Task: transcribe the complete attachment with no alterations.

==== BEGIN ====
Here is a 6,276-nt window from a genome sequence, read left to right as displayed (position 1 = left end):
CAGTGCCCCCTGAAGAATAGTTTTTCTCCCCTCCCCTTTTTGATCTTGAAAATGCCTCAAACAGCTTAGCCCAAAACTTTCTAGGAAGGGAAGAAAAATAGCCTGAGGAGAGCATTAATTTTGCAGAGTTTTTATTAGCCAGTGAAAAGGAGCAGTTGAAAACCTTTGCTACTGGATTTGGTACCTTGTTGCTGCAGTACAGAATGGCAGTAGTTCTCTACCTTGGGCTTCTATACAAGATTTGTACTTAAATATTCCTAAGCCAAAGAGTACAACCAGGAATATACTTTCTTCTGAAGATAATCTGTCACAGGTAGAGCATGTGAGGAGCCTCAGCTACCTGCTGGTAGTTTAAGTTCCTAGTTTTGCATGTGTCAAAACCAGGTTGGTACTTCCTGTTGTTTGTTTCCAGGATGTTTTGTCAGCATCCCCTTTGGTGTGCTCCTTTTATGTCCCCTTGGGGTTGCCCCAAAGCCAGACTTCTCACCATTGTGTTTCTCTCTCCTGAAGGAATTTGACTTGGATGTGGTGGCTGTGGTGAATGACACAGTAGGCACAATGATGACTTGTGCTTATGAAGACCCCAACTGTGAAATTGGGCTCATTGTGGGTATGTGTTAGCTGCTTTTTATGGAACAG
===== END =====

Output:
Here is a 6,276-nt window from a genome sequence, read left to right as displayed (position 1 = left end):
CAGTGCCCCCTGAAGAATAGTTTTTCTCCCCTCCCCTTTTTGATCTTGAAAATGCCTCAAACAGCTTAGCCCAAAACTTTCTAGGAAGGGAAGAAAAATAGCCTGAGGAGAGCATTAATTTTGCAGAGTTTTTATTAGCCAGTGAAAAGGAGCAGTTGAAAACCTTTGCTACTGGATTTGGTACCTTGTTGCTGCAGTACAGAATGGCAGTAGTTCTCTACCTTGGGCTTCTATACAAGATTTGTACTTAAATATTCCTAAGCCAAAGAGTACAACCAGGAATATACTTTCTTCTGAAGATAATCTGTCACAGGTAGAGCATGTGAGGAGCCTCAGCTACCTGCTGGTAGTTTAAGTTCCTAGTTTTGCATGTGTCAAAACCAGGTTGGTACTTCCTGTTGTTTGTTTCCAGGATGTTTTGTCAGCATCCCCTTTGGTGTGCTCCTTTTATGTCCCCTTGGGGTTGCCCCAAAGCCAGACTTCTCACCATTGTGTTTCTCTCTCCTGAAGGAATTTGACTTGGATGTGGTGGCTGTGGTGAATGACACAGTAGGCACAATGATGACTTGTGCTTATGAAGACCCCAACTGTGAAATTGGGCTCATTGTGGGTATGTGTTAGCTGCTTTTTATGGAACAG